In 2006, more than 130 million workers nation-wide traveled as far as 1,000 kilometers or more for family visits and Spring Festival holidays. It’s a homecoming period, one that has been captured in Canadian Filmmaker Lixin Fan’s award-winning 2009 documentary Last Train Home. His film follows one family’s rail journey across the country from the city of Guangzhou towards their remote family village 3,000 kilometers away in Huilong to reunite with their relatives and children. Shot in the winter of 2006, Fan’s film exposes a sobering impression of the hectic chunyun period and an intimate focus on the Zhang family during this time. Last Train Home is also redolent of the thematic narratives of Chinese filmmaker Jia Zhangke’s films, and offers a revealing a look at contemporary China on the cusp of change.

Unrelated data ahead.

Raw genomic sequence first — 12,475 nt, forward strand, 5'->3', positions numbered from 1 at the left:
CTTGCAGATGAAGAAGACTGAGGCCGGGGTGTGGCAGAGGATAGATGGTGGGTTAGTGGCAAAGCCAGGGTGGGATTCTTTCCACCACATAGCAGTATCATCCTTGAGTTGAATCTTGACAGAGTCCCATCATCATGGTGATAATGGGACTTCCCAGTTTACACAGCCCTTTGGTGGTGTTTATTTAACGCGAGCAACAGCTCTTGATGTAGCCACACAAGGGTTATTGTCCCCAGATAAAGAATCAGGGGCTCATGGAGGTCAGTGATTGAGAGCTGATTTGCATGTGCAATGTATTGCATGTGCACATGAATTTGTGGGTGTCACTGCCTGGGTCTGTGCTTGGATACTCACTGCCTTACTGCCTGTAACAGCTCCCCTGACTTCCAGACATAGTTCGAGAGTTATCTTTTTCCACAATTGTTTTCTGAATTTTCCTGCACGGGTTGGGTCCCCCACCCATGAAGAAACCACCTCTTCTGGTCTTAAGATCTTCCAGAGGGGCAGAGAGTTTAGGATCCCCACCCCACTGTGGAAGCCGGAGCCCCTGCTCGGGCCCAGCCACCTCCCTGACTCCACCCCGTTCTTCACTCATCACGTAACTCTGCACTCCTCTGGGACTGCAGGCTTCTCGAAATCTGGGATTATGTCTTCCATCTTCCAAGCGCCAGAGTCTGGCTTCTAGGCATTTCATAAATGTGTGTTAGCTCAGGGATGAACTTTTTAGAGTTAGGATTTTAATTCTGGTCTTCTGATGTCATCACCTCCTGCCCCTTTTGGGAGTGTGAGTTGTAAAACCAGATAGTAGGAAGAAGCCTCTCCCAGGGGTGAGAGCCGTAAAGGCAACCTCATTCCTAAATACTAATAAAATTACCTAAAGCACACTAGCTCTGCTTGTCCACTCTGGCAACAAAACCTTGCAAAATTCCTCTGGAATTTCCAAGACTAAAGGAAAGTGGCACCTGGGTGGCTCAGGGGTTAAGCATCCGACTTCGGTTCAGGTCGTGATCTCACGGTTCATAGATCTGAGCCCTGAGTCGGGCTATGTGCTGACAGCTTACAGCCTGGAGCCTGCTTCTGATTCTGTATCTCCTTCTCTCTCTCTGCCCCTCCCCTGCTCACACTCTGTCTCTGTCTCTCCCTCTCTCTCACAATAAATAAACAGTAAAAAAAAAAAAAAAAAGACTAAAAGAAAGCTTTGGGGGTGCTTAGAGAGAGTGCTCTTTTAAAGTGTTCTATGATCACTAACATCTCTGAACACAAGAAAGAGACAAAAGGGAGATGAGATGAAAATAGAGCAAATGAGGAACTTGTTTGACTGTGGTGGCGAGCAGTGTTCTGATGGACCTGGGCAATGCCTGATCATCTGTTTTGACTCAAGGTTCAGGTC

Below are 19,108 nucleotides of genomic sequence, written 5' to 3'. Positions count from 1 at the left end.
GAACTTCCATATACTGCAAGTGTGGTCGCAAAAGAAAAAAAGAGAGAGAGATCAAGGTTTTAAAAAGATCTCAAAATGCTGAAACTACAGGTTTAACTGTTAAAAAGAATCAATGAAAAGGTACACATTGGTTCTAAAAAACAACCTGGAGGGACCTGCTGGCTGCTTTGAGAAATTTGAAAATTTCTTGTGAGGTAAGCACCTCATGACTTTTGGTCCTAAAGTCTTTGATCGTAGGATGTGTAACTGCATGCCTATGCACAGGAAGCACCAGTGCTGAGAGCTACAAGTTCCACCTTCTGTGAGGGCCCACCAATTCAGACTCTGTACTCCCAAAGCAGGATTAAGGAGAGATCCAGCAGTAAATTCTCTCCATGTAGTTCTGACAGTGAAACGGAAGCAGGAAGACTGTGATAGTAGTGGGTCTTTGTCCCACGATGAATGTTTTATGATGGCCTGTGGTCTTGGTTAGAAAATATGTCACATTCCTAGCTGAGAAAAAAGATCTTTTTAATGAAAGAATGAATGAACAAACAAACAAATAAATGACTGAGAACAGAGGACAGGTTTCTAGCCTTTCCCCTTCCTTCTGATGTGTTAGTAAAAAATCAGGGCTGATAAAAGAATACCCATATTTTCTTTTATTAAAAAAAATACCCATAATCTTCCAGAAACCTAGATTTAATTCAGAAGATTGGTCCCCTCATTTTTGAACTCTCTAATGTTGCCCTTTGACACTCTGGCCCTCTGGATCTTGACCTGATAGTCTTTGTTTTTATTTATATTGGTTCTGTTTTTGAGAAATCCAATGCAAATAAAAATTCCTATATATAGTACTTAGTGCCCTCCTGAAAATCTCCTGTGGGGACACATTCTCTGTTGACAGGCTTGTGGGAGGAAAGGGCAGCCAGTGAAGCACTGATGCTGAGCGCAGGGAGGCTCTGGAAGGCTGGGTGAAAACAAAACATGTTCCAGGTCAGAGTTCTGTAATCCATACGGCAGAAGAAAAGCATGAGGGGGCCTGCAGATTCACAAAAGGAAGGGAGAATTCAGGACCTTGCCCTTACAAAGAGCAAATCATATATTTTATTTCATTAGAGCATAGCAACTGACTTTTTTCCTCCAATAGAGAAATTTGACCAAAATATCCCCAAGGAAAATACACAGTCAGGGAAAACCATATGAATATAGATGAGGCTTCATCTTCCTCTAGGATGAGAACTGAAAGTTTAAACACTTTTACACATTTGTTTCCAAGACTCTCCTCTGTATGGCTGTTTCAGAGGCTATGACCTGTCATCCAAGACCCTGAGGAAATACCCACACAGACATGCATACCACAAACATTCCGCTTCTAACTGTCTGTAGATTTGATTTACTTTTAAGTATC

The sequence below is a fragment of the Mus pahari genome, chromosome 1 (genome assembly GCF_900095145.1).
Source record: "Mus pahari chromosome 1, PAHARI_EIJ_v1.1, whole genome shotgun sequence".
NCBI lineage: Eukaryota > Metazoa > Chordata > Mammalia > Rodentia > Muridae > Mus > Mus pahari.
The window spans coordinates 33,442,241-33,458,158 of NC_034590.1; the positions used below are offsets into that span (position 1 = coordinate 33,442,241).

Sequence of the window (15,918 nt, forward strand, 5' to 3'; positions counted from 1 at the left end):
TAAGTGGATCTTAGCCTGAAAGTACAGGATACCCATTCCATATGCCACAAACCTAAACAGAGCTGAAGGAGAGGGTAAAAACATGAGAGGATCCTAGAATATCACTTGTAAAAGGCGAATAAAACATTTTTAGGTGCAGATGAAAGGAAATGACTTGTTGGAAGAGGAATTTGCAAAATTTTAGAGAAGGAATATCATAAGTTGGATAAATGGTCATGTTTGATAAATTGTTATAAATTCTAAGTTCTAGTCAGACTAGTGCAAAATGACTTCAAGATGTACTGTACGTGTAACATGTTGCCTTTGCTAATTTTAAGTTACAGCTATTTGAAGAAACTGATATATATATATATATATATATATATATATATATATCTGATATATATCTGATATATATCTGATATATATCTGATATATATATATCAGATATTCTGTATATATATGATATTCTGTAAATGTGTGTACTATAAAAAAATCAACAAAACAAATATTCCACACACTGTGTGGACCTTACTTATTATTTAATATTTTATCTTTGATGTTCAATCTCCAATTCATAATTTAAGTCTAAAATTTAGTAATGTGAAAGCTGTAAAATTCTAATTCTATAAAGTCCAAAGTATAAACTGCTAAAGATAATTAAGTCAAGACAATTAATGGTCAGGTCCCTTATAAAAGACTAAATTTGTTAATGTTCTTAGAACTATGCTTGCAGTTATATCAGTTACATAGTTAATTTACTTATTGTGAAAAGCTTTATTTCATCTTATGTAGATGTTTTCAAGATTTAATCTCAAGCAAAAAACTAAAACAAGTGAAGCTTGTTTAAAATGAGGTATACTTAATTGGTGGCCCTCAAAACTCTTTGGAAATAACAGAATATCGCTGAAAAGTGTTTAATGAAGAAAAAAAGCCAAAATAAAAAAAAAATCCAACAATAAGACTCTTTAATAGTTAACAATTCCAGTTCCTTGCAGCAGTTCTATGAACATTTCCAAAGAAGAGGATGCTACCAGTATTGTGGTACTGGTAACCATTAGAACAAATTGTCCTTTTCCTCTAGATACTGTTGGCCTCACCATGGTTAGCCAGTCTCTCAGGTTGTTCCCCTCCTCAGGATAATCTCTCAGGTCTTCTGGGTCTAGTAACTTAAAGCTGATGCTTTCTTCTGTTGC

In an early scene from Last Train Home, both parents greet their mother looking after their teenage daughter Qin and her younger brother Yang. The father proudly hands Qin her Lunar New Year gift – a small mobile phone – which Yang takes from her smiling, transfixed on the tiny screen, and asks if it has any games it. Although the film was completed in 2009 it’s significant to note that Last Train Home was shot just one year before Apple’s Steve Jobs introduced the first iPhone at Macworld 2007 in January of that year. In the years since, Apple’s production of their popular smartphone has transformed entire industries, disrupted others, and set the pace for the global mobile technology and smartphone market. Nowhere else but in China has the iPhone been a significant symbol and driver of mobile technologies, communications, commerce and culture as the country has been at the intersection of mobile industry’s production, consumption and trade. In retrospect, Last Train Home marks the passing of an era for China and the world. Nearly eight years later, the mobile economy remains strident as ever.